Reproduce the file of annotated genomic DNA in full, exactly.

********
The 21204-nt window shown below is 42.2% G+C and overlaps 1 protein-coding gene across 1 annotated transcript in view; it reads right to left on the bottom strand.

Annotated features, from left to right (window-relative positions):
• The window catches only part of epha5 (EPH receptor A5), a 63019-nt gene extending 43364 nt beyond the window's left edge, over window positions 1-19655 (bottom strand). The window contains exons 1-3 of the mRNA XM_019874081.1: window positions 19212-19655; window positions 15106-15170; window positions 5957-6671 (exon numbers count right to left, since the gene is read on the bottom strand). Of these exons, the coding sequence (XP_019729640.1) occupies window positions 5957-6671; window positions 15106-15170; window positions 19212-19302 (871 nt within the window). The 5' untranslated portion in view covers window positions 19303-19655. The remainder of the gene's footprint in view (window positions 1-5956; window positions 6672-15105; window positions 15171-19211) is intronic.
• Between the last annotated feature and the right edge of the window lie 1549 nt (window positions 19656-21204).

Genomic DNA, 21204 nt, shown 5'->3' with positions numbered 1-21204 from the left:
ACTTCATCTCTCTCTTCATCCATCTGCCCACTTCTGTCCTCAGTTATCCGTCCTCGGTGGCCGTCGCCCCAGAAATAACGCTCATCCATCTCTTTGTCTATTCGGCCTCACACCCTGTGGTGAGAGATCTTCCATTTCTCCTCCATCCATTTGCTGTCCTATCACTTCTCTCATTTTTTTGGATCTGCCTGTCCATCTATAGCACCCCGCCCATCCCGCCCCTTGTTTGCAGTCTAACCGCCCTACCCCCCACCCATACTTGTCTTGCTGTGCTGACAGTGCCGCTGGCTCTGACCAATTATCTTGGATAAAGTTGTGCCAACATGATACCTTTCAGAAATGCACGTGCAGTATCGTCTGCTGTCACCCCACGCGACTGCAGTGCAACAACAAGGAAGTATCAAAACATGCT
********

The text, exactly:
The 21204-nt window shown below is 42.2% G+C and overlaps 1 protein-coding gene across 1 annotated transcript in view; it reads right to left on the bottom strand.

Annotated features, from left to right (window-relative positions):
• The window catches only part of epha5 (EPH receptor A5), a 63019-nt gene extending 43364 nt beyond the window's left edge, over window positions 1-19655 (bottom strand). The window contains exons 1-3 of the mRNA XM_019874081.1: window positions 19212-19655; window positions 15106-15170; window positions 5957-6671 (exon numbers count right to left, since the gene is read on the bottom strand). Of these exons, the coding sequence (XP_019729640.1) occupies window positions 5957-6671; window positions 15106-15170; window positions 19212-19302 (871 nt within the window). The 5' untranslated portion in view covers window positions 19303-19655. The remainder of the gene's footprint in view (window positions 1-5956; window positions 6672-15105; window positions 15171-19211) is intronic.
• Between the last annotated feature and the right edge of the window lie 1549 nt (window positions 19656-21204).

Genomic DNA, 21204 nt, shown 5'->3' with positions numbered 1-21204 from the left:
ACTTCATCTCTCTCTTCATCCATCTGCCCACTTCTGTCCTCAGTTATCCGTCCTCGGTGGCCGTCGCCCCAGAAATAACGCTCATCCATCTCTTTGTCTATTCGGCCTCACACCCTGTGGTGAGAGATCTTCCATTTCTCCTCCATCCATTTGCTGTCCTATCACTTCTCTCATTTTTTTGGATCTGCCTGTCCATCTATAGCACCCCGCCCATCCCGCCCCTTGTTTGCAGTCTAACCGCCCTACCCCCCACCCATACTTGTCTTGCTGTGCTGACAGTGCCGCTGGCTCTGACCAATTATCTTGGATAAAGTTGTGCCAACATGATACCTTTCAGAAATGCACGTGCAGTATCGTCTGCTGTCACCCCACGCGACTGCAGTGCAACAACAAGGAAGTATCAAAACATGCT